Saint John Achievement
St. John is the patron saint of authors, love, loyalty, and friendship. In art, he is frequently depicted with an eagle, symbolizing “the height he rose to in his gospel.” Other icons depict him looking up into heaven and dictating his Gospel to his disciple.
John held an authoritative position in the early church, as evidenced by his visit to Samaria with St. Peter to lay hands on new converts. He played an important role in St. Paul’s conversion. The evidence does not support John’s opposition to granting Gentiles membership in the church.
The only two apostles sent by Jesus to prepare for the final Passover meal, the Last Supper, were John and Peter. Rather than lying on the couches, St. John sat next to Jesus, leaning on him during the meal.
John was the only one of the Twelve Apostles who did not abandon the Savior during His crucifixion. When the Savior appointed him as the guardian of His Mother, he stood faithfully at the cross.
According to Church tradition, John went to Ephesus after Mary’s Assumption. Later, he was exiled by the Romans to the Greek island of Patmos, where he allegedly wrote the Book of Revelation.
Saint John Death
According to the most plausible theory of John’s death, he was arrested in Ephesus and faced martyrdom when his enemies threw him into a large basin of boiling oil. However, according to legend, John was miraculously saved from death. The authorities then sentenced John to slave labour in Patmos’ mines.
John had a vision of Jesus Christ and wrote the prophetic book of Revelation on this island in the southern Aegean Sea. Later, possibly due to old age, the apostle John was released and returned to what is now Turkey. He died peacefully as an old man sometime after AD 98, the only apostle to do so.
Another theory about John’s death is linked to the Papias of Hierapolis, a second-century bishop. According to one interpretation of Papias’ writings, John was murdered by a group of Jewish men. Many historians, however, believe Papias was misquoted or misread, casting doubt on the theory’s credibility.
There is also a legend that claims John did not die but instead ascended directly to heaven, like Enoch and Elijah. There is no biblical evidence to support this story.
Finally, it is not necessary to know how the apostle John died. What matters is that he was not ashamed of Christ and was willing to die for his faith (see Luke 9:26). A man will not die for something he believes in. A man will not die for something he knows to be a lie. John knew the truth that Jesus had been resurrected, and he was willing to die rather than to renounce his faith in his Savior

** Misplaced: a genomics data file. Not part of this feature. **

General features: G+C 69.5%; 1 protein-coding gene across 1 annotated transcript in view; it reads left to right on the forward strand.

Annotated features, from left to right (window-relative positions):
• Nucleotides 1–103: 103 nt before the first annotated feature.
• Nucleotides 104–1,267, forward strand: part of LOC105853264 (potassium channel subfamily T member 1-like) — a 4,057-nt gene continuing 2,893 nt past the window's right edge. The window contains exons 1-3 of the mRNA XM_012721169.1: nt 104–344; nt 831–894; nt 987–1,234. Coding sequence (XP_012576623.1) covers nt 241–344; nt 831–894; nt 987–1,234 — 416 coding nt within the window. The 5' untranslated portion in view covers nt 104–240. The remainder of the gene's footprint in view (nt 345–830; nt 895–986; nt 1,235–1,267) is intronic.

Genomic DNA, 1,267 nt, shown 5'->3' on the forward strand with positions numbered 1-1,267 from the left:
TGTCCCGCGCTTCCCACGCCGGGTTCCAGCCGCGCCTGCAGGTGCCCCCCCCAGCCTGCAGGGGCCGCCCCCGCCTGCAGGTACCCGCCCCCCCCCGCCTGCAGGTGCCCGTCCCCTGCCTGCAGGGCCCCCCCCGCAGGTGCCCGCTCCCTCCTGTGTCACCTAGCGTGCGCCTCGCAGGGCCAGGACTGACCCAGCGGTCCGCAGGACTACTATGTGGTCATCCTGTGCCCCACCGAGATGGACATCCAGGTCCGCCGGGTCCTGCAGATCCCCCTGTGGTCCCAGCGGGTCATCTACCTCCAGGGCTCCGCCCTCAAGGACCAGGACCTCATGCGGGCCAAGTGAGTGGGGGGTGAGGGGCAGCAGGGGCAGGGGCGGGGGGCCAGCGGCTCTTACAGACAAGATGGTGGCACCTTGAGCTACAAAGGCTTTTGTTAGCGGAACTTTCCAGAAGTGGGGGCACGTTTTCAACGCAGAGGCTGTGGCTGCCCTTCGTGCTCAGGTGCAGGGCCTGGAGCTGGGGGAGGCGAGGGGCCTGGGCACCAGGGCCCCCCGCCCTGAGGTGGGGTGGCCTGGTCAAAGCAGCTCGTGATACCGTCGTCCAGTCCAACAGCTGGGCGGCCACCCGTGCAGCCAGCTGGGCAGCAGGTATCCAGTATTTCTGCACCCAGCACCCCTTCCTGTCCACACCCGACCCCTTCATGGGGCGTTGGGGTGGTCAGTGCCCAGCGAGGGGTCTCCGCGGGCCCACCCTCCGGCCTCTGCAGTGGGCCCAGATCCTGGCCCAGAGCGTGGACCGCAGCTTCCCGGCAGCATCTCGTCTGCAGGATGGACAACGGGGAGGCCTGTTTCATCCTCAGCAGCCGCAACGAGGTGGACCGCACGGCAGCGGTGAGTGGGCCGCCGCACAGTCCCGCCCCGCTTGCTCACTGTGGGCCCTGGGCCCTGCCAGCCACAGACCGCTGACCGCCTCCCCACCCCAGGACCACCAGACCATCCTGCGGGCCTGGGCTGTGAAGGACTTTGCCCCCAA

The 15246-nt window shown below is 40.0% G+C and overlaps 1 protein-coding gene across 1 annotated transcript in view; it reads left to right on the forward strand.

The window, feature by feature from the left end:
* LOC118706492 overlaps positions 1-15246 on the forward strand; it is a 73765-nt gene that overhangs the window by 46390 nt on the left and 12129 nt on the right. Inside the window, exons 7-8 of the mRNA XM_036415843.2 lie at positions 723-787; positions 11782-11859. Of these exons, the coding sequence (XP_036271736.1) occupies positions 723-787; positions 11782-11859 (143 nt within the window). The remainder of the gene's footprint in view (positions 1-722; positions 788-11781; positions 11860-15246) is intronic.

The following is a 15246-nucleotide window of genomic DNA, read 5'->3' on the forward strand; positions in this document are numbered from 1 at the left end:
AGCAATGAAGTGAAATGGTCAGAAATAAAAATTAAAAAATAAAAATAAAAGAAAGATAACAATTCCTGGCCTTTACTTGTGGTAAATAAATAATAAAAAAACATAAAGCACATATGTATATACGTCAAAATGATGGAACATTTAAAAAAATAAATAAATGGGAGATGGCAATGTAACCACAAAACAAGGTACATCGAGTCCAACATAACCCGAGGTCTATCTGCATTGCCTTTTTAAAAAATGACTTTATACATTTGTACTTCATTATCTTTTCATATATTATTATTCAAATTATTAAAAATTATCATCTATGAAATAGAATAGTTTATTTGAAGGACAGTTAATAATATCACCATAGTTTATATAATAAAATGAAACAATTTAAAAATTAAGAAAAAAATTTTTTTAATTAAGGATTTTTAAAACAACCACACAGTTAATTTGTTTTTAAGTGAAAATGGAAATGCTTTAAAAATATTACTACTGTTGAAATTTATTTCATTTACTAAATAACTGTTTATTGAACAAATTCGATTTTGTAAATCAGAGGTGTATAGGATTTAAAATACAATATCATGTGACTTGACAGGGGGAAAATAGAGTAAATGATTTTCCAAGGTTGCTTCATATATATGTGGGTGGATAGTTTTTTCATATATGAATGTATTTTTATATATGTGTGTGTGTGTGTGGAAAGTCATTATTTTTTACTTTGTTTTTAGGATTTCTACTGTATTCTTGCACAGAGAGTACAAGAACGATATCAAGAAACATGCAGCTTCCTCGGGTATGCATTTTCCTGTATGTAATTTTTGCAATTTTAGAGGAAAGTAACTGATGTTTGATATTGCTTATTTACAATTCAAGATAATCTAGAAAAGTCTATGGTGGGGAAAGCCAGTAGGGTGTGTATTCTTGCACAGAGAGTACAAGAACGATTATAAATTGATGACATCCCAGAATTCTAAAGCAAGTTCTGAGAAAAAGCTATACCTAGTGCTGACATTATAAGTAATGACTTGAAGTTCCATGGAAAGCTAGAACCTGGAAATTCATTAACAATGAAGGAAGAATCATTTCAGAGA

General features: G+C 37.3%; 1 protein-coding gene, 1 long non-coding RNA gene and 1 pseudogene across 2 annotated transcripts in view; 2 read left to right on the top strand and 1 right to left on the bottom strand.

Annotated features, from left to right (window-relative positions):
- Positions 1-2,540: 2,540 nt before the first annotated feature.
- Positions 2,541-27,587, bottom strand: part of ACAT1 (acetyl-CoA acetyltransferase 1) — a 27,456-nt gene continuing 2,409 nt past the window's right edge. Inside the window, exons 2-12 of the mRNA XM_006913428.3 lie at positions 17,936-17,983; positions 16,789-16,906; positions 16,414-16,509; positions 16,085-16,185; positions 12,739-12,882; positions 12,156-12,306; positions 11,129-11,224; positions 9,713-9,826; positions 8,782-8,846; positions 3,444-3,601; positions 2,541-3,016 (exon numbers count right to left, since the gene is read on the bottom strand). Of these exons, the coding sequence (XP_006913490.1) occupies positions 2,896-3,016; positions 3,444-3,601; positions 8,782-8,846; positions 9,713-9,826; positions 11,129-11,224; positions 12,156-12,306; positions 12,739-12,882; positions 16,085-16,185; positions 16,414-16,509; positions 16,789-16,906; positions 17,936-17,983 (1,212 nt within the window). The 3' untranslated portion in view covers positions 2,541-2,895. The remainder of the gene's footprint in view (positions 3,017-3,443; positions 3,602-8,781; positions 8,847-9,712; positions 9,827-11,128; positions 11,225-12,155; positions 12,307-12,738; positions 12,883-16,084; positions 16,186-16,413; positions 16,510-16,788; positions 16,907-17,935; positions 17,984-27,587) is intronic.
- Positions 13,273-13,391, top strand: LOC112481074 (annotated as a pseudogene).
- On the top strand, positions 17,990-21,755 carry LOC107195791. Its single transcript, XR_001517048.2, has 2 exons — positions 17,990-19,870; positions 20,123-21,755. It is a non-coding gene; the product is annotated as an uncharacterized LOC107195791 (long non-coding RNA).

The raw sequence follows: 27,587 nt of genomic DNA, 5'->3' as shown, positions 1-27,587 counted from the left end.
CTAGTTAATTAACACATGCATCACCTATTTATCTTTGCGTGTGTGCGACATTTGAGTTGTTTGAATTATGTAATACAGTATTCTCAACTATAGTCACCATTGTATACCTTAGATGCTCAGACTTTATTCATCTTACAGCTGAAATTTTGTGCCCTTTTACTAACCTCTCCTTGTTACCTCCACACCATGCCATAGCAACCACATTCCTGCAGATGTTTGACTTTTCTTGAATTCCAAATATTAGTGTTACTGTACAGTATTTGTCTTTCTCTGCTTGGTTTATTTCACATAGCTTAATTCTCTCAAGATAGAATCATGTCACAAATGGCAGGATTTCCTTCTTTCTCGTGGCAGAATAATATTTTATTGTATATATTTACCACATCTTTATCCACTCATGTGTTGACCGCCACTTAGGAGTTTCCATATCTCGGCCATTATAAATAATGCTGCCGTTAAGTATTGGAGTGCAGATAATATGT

Saint John Key Takeaway
God makes the call, and humans respond. The vocation of John and his brother James, as well as Peter and his brother Andrew, is stated very simply in the Gospels: Jesus called them; they followed. The account demonstrates the absoluteness of their response.
“They were in a boat, with their father Zebedee, mending their nets. He summoned them, and they immediately abandoned their boat and father to follow him” (Matthew 4:21b-22).
That faith was to be rewarded by a special friendship with Jesus for the three former fishermen—Peter, James, and John. They were the only ones who witnessed the Transfiguration, the raising of Jairus’ daughter, and the agony in Gethsemane. But John’s friendship was something special. Tradition ascribes to him the Fourth Gospel, but most modern Bible scholars believe that the apostle and the evangelist are not the same people.
Saint John Summary
St. John the Apostle, son of Zebedee and Salome, was one of Jesus’ Twelve Apostles. Our Lord appointed John as an Apostle during the first year of His public ministry. He is thought to be the same as John the Evangelist, John of Patmos, and the Beloved Disciple.
St. James the Great, another of Jesus’ Twelve Apostles, was John’s older brother. The brothers were referred to by Jesus as “Boanerges,” which means “sons of thunder.” John is thought to be the longest-living apostle and the only one who did not die as a martyr.
Resources Saint John the Apostle